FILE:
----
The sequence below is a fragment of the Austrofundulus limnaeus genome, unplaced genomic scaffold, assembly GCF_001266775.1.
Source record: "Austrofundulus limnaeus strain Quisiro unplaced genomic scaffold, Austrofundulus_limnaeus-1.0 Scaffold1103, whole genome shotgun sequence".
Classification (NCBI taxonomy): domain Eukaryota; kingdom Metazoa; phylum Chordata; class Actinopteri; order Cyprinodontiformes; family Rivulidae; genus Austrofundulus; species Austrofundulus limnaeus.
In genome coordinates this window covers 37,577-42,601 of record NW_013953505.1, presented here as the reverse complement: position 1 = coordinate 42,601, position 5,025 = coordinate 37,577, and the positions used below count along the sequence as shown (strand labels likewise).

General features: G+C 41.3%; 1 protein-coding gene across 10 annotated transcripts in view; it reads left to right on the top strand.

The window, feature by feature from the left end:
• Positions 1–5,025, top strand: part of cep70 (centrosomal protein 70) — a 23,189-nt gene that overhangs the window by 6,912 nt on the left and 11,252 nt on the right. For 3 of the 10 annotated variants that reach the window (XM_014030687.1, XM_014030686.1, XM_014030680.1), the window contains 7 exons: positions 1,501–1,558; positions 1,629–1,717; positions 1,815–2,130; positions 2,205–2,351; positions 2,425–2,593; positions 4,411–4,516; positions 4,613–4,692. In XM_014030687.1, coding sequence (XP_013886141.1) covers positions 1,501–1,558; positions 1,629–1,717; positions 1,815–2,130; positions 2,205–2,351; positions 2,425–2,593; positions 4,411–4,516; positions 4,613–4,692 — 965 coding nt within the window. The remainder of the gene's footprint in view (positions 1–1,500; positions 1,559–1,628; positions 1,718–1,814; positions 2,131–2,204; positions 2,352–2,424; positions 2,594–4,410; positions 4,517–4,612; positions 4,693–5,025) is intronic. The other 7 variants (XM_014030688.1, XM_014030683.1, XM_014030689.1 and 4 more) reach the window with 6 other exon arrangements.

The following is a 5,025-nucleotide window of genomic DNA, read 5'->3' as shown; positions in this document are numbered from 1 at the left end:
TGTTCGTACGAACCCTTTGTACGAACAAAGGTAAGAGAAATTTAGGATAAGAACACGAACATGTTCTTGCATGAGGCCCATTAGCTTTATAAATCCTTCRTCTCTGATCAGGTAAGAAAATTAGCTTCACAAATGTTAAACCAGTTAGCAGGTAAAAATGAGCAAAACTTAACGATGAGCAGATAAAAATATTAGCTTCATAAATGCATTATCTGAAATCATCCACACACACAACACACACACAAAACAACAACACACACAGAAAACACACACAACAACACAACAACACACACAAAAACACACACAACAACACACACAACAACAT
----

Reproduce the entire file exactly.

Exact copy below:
The sequence below is a fragment of the Austrofundulus limnaeus genome, unplaced genomic scaffold, assembly GCF_001266775.1.
Source record: "Austrofundulus limnaeus strain Quisiro unplaced genomic scaffold, Austrofundulus_limnaeus-1.0 Scaffold1103, whole genome shotgun sequence".
Classification (NCBI taxonomy): domain Eukaryota; kingdom Metazoa; phylum Chordata; class Actinopteri; order Cyprinodontiformes; family Rivulidae; genus Austrofundulus; species Austrofundulus limnaeus.
In genome coordinates this window covers 37,577-42,601 of record NW_013953505.1, presented here as the reverse complement: position 1 = coordinate 42,601, position 5,025 = coordinate 37,577, and the positions used below count along the sequence as shown (strand labels likewise).

General features: G+C 41.3%; 1 protein-coding gene across 10 annotated transcripts in view; it reads left to right on the top strand.

The window, feature by feature from the left end:
• Positions 1–5,025, top strand: part of cep70 (centrosomal protein 70) — a 23,189-nt gene that overhangs the window by 6,912 nt on the left and 11,252 nt on the right. For 3 of the 10 annotated variants that reach the window (XM_014030687.1, XM_014030686.1, XM_014030680.1), the window contains 7 exons: positions 1,501–1,558; positions 1,629–1,717; positions 1,815–2,130; positions 2,205–2,351; positions 2,425–2,593; positions 4,411–4,516; positions 4,613–4,692. In XM_014030687.1, coding sequence (XP_013886141.1) covers positions 1,501–1,558; positions 1,629–1,717; positions 1,815–2,130; positions 2,205–2,351; positions 2,425–2,593; positions 4,411–4,516; positions 4,613–4,692 — 965 coding nt within the window. The remainder of the gene's footprint in view (positions 1–1,500; positions 1,559–1,628; positions 1,718–1,814; positions 2,131–2,204; positions 2,352–2,424; positions 2,594–4,410; positions 4,517–4,612; positions 4,693–5,025) is intronic. The other 7 variants (XM_014030688.1, XM_014030683.1, XM_014030689.1 and 4 more) reach the window with 6 other exon arrangements.

The following is a 5,025-nucleotide window of genomic DNA, read 5'->3' as shown; positions in this document are numbered from 1 at the left end:
TGTTCGTACGAACCCTTTGTACGAACAAAGGTAAGAGAAATTTAGGATAAGAACACGAACATGTTCTTGCATGAGGCCCATTAGCTTTATAAATCCTTCRTCTCTGATCAGGTAAGAAAATTAGCTTCACAAATGTTAAACCAGTTAGCAGGTAAAAATGAGCAAAACTTAACGATGAGCAGATAAAAATATTAGCTTCATAAATGCATTATCTGAAATCATCCACACACACAACACACACACAAAACAACAACACACACAGAAAACACACACAACAACACAACAACACACACAAAAACACACACAACAACACACACAACAACAT